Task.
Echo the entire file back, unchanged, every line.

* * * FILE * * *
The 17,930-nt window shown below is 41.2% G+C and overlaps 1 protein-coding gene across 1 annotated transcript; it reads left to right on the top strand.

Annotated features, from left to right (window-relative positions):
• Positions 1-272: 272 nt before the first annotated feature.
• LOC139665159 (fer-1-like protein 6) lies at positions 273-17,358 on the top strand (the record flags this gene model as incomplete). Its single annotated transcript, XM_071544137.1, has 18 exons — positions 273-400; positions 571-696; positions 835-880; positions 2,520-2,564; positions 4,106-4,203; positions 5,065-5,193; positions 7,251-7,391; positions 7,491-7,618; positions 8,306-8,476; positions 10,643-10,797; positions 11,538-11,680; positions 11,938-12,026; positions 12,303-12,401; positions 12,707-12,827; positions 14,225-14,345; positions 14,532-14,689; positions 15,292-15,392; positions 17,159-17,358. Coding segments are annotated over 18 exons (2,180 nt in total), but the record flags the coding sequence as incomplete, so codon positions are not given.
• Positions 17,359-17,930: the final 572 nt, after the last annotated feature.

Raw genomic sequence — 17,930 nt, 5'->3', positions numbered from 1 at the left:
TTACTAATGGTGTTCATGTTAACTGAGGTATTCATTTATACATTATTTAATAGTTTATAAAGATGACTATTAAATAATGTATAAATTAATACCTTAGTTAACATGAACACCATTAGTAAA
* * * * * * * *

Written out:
The 17,930-nt window shown below is 41.2% G+C and overlaps 1 protein-coding gene across 1 annotated transcript; it reads left to right on the top strand.

Annotated features, from left to right (window-relative positions):
• Positions 1-272: 272 nt before the first annotated feature.
• LOC139665159 (fer-1-like protein 6) lies at positions 273-17,358 on the top strand (the record flags this gene model as incomplete). Its single annotated transcript, XM_071544137.1, has 18 exons — positions 273-400; positions 571-696; positions 835-880; positions 2,520-2,564; positions 4,106-4,203; positions 5,065-5,193; positions 7,251-7,391; positions 7,491-7,618; positions 8,306-8,476; positions 10,643-10,797; positions 11,538-11,680; positions 11,938-12,026; positions 12,303-12,401; positions 12,707-12,827; positions 14,225-14,345; positions 14,532-14,689; positions 15,292-15,392; positions 17,159-17,358. Coding segments are annotated over 18 exons (2,180 nt in total), but the record flags the coding sequence as incomplete, so codon positions are not given.
• Positions 17,359-17,930: the final 572 nt, after the last annotated feature.

Raw genomic sequence — 17,930 nt, 5'->3', positions numbered from 1 at the left:
TTACTAATGGTGTTCATGTTAACTGAGGTATTCATTTATACATTATTTAATAGTTTATAAAGATGACTATTAAATAATGTATAAATTAATACCTTAGTTAACATGAACACCATTAGTAAA